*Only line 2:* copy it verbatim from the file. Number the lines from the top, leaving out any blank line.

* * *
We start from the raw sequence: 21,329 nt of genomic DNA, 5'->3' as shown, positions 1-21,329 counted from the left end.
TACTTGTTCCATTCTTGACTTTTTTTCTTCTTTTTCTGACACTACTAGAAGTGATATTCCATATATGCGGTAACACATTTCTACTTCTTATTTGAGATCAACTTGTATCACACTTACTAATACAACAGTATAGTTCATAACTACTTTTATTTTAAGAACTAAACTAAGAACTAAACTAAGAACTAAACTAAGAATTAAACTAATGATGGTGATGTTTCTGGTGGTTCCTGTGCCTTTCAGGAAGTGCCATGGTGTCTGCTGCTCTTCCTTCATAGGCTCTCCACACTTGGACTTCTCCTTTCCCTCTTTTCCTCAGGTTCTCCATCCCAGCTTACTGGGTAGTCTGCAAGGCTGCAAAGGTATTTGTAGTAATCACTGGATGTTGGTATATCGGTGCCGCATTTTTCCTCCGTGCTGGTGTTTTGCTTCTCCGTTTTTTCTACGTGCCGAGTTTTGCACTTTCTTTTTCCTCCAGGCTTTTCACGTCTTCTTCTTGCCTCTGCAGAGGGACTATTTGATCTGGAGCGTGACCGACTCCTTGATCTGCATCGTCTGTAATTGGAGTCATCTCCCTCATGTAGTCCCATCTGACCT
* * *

TACTTGTTCCATTCTTGACTTTTTTTCTTCTTTTTCTGACACTACTAGAAGTGATATTCCATATATGCGGTAACACATTTCTACTTCTTATTTGAGATCAACTTGTATCACACTTACTAATACAACAGTATAGTTCATAACTACTTTTATTTTAAGAACTAAACTAAGAACTAAACTAAGAACTAAACTAAGAATTAAACTAATGATGGTGATGTTTCTGGTGGTTCCTGTGCCTTTCAGGAAGTGCCATGGTGTCTGCTGCTCTTCCTTCATAGGCTCTCCACACTTGGACTTCTCCTTTCCCTCTTTTCCTCAGGTTCTCCATCCCAGCTTACTGGGTAGTCTGCAAGGCTGCAAAGGTATTTGTAGTAATCACTGGATGTTGGTATATCGGTGCCGCATTTTTCCTCCGTGCTGGTGTTTTGCTTCTCCGTTTTTTCTACGTGCCGAGTTTTGCACTTTCTTTTTCCTCCAGGCTTTTCACGTCTTCTTCTTGCCTCTGCAGAGGGACTATTTGATCTGGAGCGTGACCGACTCCTTGATCTGCATCGTCTGTAATTGGAGTCATCTCCCTCATGTAGTCCCATCTGACCT